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A change at the top of Franklin Pierce athletics

By JOE DUBALL
New Hampshire Union Leader

October 15. 2017 2:05AM

Rachel Burleson was brought on as Franklin Pierce's athletics director in July following the retirement of longtime Ravens AD and 45-year athletic pillar Bruce Kirsh. 

For the first time in 40 years, Franklin Pierce University athletics is under new management.

Rachel Burleson was brought on as Franklin Pierce's athletics director in July following the retirement of longtime Ravens AD and 45-year athletic pillar Bruce Kirsh. Burleson joined the Ravens with 10 years of athletics administrative experience at three NCAA Division II programs, which includes spending the last five years as associate athletics director at Missouri Southern State University.

Originally from Azale, Texas, Burleson lived and worked exclusively in the Midwest prior to her appointment in Rindge. A change of scenery was among the reasons that pushed Burleson to uproot, but the ability to further her career was what really drew her to Rindge.

"I've been a part of four different conferences and not one of them has had a female athletic director," Burleson said. "The opportunities just weren't there for me in the Midwest at this point. I knew I was going to have to branch out where there were and the Northeast-10 had two female athletic directors prior to my hire. One has retired since, but the two of us here now are still two more than I've ever been a part of."

The transition into her post has been surprisingly seamless for Burleson. It'd be an understatement to deem Kirsh's legacy a tough act to follow, and Burleson has been mindful of that during the opening months of her tenure.

"It's a unique situation because there are very few times where you're going to replace someone who has been around as long as Bruce was," Burleson said. "He did tremendous things here and the university wouldn't be where it is without his efforts. Everybody is excited for him to move on and really enjoy what he has reaped over the last 40 years."

Burleson added that she has kept an open line of communication with Kirsh, whom she has met with twice since arriving. While Burleson plans to work off the base Kirsh has built, she has not shied away from beginning to put her own stamp on Franklin Pierce athletics. For Burleson, that imprint begins with a greater presence in the community.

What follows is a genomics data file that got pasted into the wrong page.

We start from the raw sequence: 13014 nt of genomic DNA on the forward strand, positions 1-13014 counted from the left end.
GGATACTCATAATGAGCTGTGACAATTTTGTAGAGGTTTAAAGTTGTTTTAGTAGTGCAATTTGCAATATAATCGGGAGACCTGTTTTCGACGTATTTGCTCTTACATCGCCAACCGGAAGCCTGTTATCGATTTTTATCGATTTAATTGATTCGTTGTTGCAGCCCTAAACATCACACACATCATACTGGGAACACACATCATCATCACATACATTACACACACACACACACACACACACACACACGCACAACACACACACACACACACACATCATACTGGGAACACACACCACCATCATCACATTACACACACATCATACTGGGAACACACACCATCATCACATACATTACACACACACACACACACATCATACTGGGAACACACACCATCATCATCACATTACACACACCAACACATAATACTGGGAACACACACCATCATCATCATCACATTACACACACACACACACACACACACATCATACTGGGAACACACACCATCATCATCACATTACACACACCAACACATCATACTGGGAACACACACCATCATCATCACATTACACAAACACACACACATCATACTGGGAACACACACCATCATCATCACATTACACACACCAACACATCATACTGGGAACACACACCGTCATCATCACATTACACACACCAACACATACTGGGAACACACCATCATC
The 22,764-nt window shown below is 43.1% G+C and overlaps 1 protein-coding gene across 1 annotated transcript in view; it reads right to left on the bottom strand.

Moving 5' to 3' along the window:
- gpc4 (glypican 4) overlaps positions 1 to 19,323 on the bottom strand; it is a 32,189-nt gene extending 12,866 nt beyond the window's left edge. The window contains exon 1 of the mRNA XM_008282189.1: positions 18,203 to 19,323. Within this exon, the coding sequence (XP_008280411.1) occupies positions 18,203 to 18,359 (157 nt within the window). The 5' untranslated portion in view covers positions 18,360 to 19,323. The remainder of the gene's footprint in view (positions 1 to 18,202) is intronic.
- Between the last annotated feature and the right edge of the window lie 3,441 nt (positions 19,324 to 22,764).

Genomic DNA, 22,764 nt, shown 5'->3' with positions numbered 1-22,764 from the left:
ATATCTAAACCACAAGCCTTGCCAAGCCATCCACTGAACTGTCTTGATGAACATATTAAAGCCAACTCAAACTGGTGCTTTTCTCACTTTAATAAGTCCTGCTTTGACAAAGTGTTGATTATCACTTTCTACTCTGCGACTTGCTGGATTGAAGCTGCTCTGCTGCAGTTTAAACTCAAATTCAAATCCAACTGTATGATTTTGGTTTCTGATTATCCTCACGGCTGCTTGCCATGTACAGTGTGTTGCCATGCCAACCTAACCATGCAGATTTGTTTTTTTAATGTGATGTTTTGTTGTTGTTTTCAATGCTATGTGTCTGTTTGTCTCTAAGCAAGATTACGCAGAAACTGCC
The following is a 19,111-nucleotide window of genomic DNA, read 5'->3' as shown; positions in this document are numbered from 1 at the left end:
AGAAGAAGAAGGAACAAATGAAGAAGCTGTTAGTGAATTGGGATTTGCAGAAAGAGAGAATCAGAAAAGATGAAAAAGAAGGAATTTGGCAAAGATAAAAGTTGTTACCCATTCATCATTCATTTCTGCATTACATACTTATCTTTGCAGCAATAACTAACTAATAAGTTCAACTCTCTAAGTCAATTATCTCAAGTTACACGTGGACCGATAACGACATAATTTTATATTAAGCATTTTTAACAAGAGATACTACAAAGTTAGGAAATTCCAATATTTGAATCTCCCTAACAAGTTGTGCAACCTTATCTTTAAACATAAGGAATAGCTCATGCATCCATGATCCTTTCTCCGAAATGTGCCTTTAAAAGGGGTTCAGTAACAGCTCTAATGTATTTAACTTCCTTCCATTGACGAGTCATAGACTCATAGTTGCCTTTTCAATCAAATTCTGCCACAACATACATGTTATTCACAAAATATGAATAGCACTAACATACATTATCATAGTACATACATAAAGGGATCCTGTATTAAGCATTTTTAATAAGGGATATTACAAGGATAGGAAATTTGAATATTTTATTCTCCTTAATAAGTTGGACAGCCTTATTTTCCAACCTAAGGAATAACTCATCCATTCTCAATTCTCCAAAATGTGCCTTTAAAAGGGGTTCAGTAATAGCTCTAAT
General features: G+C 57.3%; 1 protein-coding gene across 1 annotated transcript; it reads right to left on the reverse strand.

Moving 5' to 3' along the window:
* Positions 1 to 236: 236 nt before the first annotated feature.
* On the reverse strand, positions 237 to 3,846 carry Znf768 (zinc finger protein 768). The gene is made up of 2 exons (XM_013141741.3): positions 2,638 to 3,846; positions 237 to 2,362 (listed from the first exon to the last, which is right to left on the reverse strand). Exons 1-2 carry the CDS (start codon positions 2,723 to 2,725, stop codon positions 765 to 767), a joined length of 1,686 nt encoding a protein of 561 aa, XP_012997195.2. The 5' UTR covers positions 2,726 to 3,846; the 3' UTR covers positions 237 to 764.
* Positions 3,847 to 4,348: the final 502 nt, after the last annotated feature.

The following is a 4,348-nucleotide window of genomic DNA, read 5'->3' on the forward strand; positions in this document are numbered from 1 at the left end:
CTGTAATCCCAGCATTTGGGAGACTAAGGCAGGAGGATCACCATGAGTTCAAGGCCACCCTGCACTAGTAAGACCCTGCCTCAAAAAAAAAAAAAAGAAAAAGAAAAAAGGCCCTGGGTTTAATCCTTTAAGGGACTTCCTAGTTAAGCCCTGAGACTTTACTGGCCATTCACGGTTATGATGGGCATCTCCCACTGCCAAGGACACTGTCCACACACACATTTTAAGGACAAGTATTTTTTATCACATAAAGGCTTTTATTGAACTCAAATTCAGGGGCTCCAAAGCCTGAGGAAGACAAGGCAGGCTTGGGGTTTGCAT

"My biggest focus in coming here and spending time here during the interview process was really pushing athletics and student-athletes into the community," Burleson said. "I think there's been perhaps some lag in that push, which leaves us room to show we have a product here. Our Ravens are something we can really push and provide to the community that we've missed out in the past."

Franklin Pierce has 504 athletes among its programs and Burleson has mandated that each of them do five hours of community service a year.

Burleson's "give to take" approach has shown in a variety of ways thus far. The Ravens' sprint football team recently did renovations at a local nursing home while the athletics department as whole will set out on its "Trick-or-Treat For Kids to Eat" canned-food drive starting this week.

"Our student-athletes are tremendous ambassadors for the institution," Burleson said. "We're aiming to get them out into the community and letting everyone see that they are good athletes, but they are so much more. The kids are polite, good people and have great GPAs. We want the community to buy into these players as people, which will then hopefully get them to come out to games to support the kids helping them."

Working in conjunction with Franklin Pierce coaching staffs is just as important to Burleson as managing students. Like many athletics directors, Burleson herself was a coach before entering athletic the administration realm. She held a dual role at Oklahoma Panhandle State University, acting as both the assistant athletics director and head softball coach. Burleson was also an assistant softball coach at Northwest Missouri State University and Kenyon College (Ohio) in the years leading up to her gig at Oklahoma Panhandle State.

"When I was an undergraduate, I just thought I was going to be a high school coach and teaching," Burleson said. "I made my mind up in graduate school that I wanted to be an athletic director, however, I absolutely knew that I wanted to coach first. Taking that route was important so I could talk to coaches and see where they have been and are at. . I thought I'd coach longer than I did, but I got an opportunity to get into 100 percent administration and I wanted to start a family, which you can't do with the travel involved with coaching and recruiting."

While Burleson isn't aiming to neglect teams, she said she does see this as a time time to "reel things in and focus" in regards to growing or re-establishing some Ravens programs. Softball is among those that could use a boost after a 1-34 campaign last spring. Burleson has great respect for Ravens softball coach Hannah Griffin and the job she's done, but Burleson's softball background is hard to ignore.

"Hannah has a good head on her shoulders, knows what she wants and I think can be successful," Burleson said. "It's about giving her the support to do it. . Ultimately student-athletes want to be part of success and something big. As long as we can get a facelift and start putting resources in, and that goes for all programs, I think you'll see us improve as an institution."

Burleson is still getting a feel for how athletics fit into New England's collegiate scene, but she foresees a greater emphasis on expanding recruiting lines while continuing to push for her programs to keep the best in-state talent on their home turf.

jduballl@unionleader.com


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